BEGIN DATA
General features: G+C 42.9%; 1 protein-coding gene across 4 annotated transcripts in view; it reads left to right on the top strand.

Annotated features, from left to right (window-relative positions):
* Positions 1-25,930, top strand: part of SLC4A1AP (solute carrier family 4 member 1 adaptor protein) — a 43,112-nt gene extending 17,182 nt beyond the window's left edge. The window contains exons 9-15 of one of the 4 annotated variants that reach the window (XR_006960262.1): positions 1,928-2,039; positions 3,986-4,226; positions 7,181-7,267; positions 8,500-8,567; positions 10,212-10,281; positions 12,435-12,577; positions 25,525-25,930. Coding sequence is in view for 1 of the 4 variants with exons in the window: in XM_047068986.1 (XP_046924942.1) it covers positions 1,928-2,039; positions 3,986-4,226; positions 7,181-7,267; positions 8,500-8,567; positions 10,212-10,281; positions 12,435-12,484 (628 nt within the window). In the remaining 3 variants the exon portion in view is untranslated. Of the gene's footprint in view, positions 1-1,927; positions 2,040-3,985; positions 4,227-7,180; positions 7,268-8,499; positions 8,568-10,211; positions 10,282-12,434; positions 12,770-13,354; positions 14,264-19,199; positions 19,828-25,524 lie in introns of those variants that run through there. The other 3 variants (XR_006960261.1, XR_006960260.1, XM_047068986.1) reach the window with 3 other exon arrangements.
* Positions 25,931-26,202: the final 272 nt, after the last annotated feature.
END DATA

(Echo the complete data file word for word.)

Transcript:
General features: G+C 42.9%; 1 protein-coding gene across 4 annotated transcripts in view; it reads left to right on the top strand.

Annotated features, from left to right (window-relative positions):
* Positions 1-25,930, top strand: part of SLC4A1AP (solute carrier family 4 member 1 adaptor protein) — a 43,112-nt gene extending 17,182 nt beyond the window's left edge. The window contains exons 9-15 of one of the 4 annotated variants that reach the window (XR_006960262.1): positions 1,928-2,039; positions 3,986-4,226; positions 7,181-7,267; positions 8,500-8,567; positions 10,212-10,281; positions 12,435-12,577; positions 25,525-25,930. Coding sequence is in view for 1 of the 4 variants with exons in the window: in XM_047068986.1 (XP_046924942.1) it covers positions 1,928-2,039; positions 3,986-4,226; positions 7,181-7,267; positions 8,500-8,567; positions 10,212-10,281; positions 12,435-12,484 (628 nt within the window). In the remaining 3 variants the exon portion in view is untranslated. Of the gene's footprint in view, positions 1-1,927; positions 2,040-3,985; positions 4,227-7,180; positions 7,268-8,499; positions 8,568-10,211; positions 10,282-12,434; positions 12,770-13,354; positions 14,264-19,199; positions 19,828-25,524 lie in introns of those variants that run through there. The other 3 variants (XR_006960261.1, XR_006960260.1, XM_047068986.1) reach the window with 3 other exon arrangements.
* Positions 25,931-26,202: the final 272 nt, after the last annotated feature.